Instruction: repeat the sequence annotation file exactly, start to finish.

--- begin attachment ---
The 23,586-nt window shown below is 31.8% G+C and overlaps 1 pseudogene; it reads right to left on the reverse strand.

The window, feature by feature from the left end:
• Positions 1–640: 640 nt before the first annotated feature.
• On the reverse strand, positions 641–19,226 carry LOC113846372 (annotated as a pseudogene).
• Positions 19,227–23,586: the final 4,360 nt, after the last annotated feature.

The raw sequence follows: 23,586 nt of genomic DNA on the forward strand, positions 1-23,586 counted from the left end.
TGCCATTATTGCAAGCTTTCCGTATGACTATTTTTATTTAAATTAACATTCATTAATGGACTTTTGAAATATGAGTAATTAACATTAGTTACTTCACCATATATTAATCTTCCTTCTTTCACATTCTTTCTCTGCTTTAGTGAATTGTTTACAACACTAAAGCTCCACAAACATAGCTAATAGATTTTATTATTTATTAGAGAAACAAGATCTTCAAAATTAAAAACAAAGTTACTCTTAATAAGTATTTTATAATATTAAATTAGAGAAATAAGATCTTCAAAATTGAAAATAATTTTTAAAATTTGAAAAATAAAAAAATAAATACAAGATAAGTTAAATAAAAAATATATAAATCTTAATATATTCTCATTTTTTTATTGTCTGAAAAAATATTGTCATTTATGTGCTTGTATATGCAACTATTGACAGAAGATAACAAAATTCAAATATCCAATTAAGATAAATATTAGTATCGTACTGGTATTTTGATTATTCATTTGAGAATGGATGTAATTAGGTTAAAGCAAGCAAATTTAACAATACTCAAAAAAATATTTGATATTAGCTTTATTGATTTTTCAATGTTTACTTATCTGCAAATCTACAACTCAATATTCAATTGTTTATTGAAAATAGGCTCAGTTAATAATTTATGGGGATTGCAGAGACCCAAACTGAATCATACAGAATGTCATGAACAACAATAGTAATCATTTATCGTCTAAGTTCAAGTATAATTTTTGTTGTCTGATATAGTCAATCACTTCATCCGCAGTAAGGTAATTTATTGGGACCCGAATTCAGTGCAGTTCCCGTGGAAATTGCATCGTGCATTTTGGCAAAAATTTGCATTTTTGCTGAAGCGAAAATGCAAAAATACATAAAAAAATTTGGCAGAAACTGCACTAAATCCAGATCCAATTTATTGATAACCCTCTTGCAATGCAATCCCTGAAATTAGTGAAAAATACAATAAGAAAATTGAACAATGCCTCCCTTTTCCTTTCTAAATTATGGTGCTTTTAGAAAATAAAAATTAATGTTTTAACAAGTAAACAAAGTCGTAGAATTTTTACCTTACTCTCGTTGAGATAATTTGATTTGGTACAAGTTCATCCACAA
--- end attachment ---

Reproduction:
The 23,586-nt window shown below is 31.8% G+C and overlaps 1 pseudogene; it reads right to left on the reverse strand.

The window, feature by feature from the left end:
• Positions 1–640: 640 nt before the first annotated feature.
• On the reverse strand, positions 641–19,226 carry LOC113846372 (annotated as a pseudogene).
• Positions 19,227–23,586: the final 4,360 nt, after the last annotated feature.

The raw sequence follows: 23,586 nt of genomic DNA on the forward strand, positions 1-23,586 counted from the left end.
TGCCATTATTGCAAGCTTTCCGTATGACTATTTTTATTTAAATTAACATTCATTAATGGACTTTTGAAATATGAGTAATTAACATTAGTTACTTCACCATATATTAATCTTCCTTCTTTCACATTCTTTCTCTGCTTTAGTGAATTGTTTACAACACTAAAGCTCCACAAACATAGCTAATAGATTTTATTATTTATTAGAGAAACAAGATCTTCAAAATTAAAAACAAAGTTACTCTTAATAAGTATTTTATAATATTAAATTAGAGAAATAAGATCTTCAAAATTGAAAATAATTTTTAAAATTTGAAAAATAAAAAAATAAATACAAGATAAGTTAAATAAAAAATATATAAATCTTAATATATTCTCATTTTTTTATTGTCTGAAAAAATATTGTCATTTATGTGCTTGTATATGCAACTATTGACAGAAGATAACAAAATTCAAATATCCAATTAAGATAAATATTAGTATCGTACTGGTATTTTGATTATTCATTTGAGAATGGATGTAATTAGGTTAAAGCAAGCAAATTTAACAATACTCAAAAAAATATTTGATATTAGCTTTATTGATTTTTCAATGTTTACTTATCTGCAAATCTACAACTCAATATTCAATTGTTTATTGAAAATAGGCTCAGTTAATAATTTATGGGGATTGCAGAGACCCAAACTGAATCATACAGAATGTCATGAACAACAATAGTAATCATTTATCGTCTAAGTTCAAGTATAATTTTTGTTGTCTGATATAGTCAATCACTTCATCCGCAGTAAGGTAATTTATTGGGACCCGAATTCAGTGCAGTTCCCGTGGAAATTGCATCGTGCATTTTGGCAAAAATTTGCATTTTTGCTGAAGCGAAAATGCAAAAATACATAAAAAAATTTGGCAGAAACTGCACTAAATCCAGATCCAATTTATTGATAACCCTCTTGCAATGCAATCCCTGAAATTAGTGAAAAATACAATAAGAAAATTGAACAATGCCTCCCTTTTCCTTTCTAAATTATGGTGCTTTTAGAAAATAAAAATTAATGTTTTAACAAGTAAACAAAGTCGTAGAATTTTTACCTTACTCTCGTTGAGATAATTTGATTTGGTACAAGTTCATCCACAA